The last thing you can control is your race, specifically your pace and nutrition. I'm nowhere near as experienced as a lot of marathon runners, but Little Rock this year will be my 12th marathon since I started in 2011, and I've made costly mistakes in more of them than I've run well. The easiest mistake to make, in my opinion, is to start too fast or to get overconfident early in the race and push the pace. Unless you're an elite runner, or good enough to win an award, (neither of which am I) your primary goal should be to finish. I'm not going to get too cliche and say you shouldn't even set a time goal. I've always had a finish time in mind at the start of every race, even though I've missed it more than I've met it. But your primary goal should be to finish! Unless you're one of those elites or award-winners mentioned above, your medal is going to look exactly like those who finish before you and those who finish after you. So wrap your mind around the fact that finishing is the primary goal, and do it now!
With that said, you're more than likely going to feel good at the start of the race. You WILL be tempted to pick up the pace, to get ahead of your target pace, and you might even reach a point where you're convinced you can finish significantly faster than your goal. Even though I know better, I still fall prey to these same temptations often. But I can promise you, more often than not, veering from your goal pace and pushing to finish faster will come back to haunt you late in the race. Discipline is the key to finishing well, and maybe to finishing at all. No matter how great you feel in the first few miles, stick with your target pace. If you do that, you're less likely to crash and burn and a lot more likely to finish and finish well.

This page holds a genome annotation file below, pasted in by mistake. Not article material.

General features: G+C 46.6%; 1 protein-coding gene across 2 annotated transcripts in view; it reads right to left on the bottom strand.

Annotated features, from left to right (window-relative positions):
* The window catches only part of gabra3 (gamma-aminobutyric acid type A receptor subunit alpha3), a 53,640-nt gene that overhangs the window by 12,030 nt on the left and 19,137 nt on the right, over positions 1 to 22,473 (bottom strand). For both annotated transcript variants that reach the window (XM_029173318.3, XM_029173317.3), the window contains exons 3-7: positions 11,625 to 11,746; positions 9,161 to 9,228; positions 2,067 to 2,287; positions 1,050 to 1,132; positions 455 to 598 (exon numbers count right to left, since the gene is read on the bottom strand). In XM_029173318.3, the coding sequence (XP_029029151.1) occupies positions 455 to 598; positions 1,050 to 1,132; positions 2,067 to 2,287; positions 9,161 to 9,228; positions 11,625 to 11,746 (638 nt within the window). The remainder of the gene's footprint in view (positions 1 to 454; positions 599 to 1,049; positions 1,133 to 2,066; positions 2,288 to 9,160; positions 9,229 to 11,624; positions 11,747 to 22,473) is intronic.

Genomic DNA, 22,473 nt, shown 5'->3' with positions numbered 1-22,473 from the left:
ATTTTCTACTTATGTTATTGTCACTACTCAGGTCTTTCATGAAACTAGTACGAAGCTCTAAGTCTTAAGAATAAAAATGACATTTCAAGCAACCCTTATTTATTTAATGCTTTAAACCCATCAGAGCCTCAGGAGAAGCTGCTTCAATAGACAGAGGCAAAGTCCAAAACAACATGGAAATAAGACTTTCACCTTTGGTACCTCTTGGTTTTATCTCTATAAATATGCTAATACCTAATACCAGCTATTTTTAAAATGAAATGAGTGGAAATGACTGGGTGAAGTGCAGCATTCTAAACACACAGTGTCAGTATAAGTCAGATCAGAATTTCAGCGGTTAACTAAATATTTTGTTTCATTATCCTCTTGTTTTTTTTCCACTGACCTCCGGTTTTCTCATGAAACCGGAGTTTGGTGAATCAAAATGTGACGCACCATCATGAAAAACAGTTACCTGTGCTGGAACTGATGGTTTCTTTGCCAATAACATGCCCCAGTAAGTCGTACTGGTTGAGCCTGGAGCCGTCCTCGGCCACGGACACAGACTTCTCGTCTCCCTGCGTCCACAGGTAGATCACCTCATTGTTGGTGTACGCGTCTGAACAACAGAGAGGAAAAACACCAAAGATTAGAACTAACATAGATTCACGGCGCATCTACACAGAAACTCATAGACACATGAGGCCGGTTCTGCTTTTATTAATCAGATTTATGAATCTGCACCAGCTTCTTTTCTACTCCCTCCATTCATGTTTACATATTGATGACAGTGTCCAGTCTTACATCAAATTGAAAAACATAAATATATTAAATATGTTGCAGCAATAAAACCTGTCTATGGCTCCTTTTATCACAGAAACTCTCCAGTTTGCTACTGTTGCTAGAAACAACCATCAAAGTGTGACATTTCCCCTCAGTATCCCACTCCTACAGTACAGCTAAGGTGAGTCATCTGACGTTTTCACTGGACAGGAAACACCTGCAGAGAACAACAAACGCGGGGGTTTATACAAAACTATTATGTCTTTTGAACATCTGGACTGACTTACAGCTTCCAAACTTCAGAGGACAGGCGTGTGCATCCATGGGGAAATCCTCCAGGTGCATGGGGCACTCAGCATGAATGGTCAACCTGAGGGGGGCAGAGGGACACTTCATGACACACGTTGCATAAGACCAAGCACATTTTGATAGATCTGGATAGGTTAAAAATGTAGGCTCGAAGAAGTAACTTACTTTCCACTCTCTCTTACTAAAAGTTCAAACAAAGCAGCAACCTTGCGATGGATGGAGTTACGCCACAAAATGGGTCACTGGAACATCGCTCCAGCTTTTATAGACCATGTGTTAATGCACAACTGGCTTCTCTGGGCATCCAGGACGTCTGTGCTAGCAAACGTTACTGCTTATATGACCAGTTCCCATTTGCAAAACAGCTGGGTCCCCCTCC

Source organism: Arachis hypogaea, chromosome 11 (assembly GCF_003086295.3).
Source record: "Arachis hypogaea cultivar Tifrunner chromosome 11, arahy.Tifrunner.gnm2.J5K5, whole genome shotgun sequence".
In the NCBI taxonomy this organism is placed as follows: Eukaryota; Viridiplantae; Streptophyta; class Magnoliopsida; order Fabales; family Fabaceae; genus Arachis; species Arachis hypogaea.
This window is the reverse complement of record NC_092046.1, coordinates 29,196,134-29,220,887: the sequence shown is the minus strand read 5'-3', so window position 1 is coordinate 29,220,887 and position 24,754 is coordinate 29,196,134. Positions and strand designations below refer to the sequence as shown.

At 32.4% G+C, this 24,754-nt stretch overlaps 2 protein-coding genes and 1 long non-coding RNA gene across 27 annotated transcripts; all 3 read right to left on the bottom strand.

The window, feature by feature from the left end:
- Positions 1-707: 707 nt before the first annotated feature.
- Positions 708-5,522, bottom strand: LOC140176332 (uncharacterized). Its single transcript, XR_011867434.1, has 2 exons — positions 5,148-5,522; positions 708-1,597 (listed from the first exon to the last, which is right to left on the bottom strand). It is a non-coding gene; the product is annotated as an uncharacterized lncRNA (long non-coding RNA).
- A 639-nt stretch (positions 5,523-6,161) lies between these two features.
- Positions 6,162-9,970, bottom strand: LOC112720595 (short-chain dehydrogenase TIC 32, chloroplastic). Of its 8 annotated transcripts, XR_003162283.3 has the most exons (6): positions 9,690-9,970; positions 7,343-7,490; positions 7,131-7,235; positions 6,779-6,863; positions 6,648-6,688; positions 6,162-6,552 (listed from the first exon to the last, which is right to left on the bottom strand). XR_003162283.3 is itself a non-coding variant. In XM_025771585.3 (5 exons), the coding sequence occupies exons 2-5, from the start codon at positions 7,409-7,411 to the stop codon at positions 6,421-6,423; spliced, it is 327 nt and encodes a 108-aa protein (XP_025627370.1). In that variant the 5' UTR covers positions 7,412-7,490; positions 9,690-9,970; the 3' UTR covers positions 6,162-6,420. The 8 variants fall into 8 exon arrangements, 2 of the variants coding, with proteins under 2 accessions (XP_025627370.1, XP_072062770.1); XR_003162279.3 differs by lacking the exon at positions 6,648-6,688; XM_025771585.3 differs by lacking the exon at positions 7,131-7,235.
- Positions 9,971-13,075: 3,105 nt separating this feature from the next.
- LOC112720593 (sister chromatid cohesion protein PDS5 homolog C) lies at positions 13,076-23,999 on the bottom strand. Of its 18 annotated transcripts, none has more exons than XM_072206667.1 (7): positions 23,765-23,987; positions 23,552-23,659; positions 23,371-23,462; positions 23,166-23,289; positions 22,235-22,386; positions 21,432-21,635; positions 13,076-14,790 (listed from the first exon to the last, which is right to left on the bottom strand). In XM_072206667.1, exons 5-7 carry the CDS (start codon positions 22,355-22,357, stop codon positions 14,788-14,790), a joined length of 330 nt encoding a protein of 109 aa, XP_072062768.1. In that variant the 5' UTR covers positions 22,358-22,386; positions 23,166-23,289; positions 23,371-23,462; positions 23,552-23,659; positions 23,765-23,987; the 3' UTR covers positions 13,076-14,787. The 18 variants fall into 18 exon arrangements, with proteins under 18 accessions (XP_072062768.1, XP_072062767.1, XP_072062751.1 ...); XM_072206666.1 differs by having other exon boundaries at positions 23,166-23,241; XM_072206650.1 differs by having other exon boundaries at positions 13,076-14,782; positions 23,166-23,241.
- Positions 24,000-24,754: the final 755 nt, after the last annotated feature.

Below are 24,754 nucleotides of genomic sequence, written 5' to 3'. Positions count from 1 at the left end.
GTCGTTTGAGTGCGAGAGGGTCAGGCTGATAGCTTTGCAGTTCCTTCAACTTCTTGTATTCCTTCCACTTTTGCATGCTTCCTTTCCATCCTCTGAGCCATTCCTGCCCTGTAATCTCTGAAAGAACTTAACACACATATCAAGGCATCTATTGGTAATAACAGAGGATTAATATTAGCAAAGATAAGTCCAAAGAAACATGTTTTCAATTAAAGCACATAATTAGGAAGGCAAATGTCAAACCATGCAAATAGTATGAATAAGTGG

Nutrition during the race. This is another thing you should have experimented with during your training. Think back to those good long runs and how you managed your nutrition before and during those runs. Stick with what worked during training! A lot of people may be offering you advice, usually what works best for them, that sounds really tempting to try. But this is not the time to try something new! Just because it worked well for a friend, doesn't mean it will work the same for you. I don't know anyone who manages nutrition intake like I do, but it works for me. Use what works for you and don't listen to all the news about great stuff that works for everyone else. If you want to experiment with something you here this week, wait until after the marathon.
That's it for my advice on the things you can control. Now let's move to the things you can't. And I'll go ahead and say it now, why are you worried about things you can't do anything about? Is your worrying now going to change anything? Is it going to change anything on race day? There is absolutely no good for your race that can come from worrying about things beyond your control. So just stop!